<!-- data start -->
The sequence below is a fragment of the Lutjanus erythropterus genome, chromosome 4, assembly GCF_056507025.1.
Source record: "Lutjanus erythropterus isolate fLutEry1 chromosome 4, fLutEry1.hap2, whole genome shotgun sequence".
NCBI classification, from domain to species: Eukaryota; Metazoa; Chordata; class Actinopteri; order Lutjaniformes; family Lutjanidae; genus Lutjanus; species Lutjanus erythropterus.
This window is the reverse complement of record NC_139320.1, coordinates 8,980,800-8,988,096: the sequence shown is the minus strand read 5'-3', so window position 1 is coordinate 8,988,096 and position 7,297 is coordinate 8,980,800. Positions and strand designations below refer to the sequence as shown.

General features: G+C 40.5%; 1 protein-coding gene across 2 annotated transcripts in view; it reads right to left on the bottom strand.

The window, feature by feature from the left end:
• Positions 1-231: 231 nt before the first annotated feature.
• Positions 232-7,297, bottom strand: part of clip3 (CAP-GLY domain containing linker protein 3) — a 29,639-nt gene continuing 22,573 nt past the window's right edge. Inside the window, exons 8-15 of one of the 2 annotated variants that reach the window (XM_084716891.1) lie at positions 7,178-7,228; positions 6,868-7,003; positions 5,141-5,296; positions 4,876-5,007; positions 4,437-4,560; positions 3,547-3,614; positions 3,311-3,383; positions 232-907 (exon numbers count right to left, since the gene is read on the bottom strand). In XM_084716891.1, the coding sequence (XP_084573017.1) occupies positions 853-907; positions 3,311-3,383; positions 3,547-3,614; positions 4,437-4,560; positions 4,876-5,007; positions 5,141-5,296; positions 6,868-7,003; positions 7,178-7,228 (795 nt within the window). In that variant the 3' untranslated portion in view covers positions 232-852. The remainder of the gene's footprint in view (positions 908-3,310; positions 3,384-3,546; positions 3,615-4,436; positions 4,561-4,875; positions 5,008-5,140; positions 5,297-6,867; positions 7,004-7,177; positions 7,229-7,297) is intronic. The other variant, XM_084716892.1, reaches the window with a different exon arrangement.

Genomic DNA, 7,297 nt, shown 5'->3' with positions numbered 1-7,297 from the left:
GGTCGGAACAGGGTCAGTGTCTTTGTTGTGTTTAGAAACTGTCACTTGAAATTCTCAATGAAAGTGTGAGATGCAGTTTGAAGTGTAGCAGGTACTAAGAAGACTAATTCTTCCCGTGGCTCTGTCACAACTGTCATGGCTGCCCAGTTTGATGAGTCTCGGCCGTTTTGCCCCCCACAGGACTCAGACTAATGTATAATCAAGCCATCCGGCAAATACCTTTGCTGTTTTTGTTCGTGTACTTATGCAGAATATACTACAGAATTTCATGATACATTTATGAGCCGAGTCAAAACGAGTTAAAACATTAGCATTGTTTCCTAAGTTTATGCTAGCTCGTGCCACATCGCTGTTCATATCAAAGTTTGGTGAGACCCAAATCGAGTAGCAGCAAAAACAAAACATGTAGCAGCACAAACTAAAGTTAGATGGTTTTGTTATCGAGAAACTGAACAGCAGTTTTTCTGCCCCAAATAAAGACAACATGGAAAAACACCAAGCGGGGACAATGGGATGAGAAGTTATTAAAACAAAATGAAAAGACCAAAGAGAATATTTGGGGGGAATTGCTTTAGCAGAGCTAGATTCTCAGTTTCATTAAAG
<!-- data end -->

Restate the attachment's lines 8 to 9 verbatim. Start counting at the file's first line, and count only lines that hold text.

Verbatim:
• Positions 232-7,297, bottom strand: part of clip3 (CAP-GLY domain containing linker protein 3) — a 29,639-nt gene continuing 22,573 nt past the window's right edge. Inside the window, exons 8-15 of one of the 2 annotated variants that reach the window (XM_084716891.1) lie at positions 7,178-7,228; positions 6,868-7,003; positions 5,141-5,296; positions 4,876-5,007; positions 4,437-4,560; positions 3,547-3,614; positions 3,311-3,383; positions 232-907 (exon numbers count right to left, since the gene is read on the bottom strand). In XM_084716891.1, the coding sequence (XP_084573017.1) occupies positions 853-907; positions 3,311-3,383; positions 3,547-3,614; positions 4,437-4,560; positions 4,876-5,007; positions 5,141-5,296; positions 6,868-7,003; positions 7,178-7,228 (795 nt within the window). In that variant the 3' untranslated portion in view covers positions 232-852. The remainder of the gene's footprint in view (positions 908-3,310; positions 3,384-3,546; positions 3,615-4,436; positions 4,561-4,875; positions 5,008-5,140; positions 5,297-6,867; positions 7,004-7,177; positions 7,229-7,297) is intronic. The other variant, XM_084716892.1, reaches the window with a different exon arrangement.

Genomic DNA, 7,297 nt, shown 5'->3' with positions numbered 1-7,297 from the left: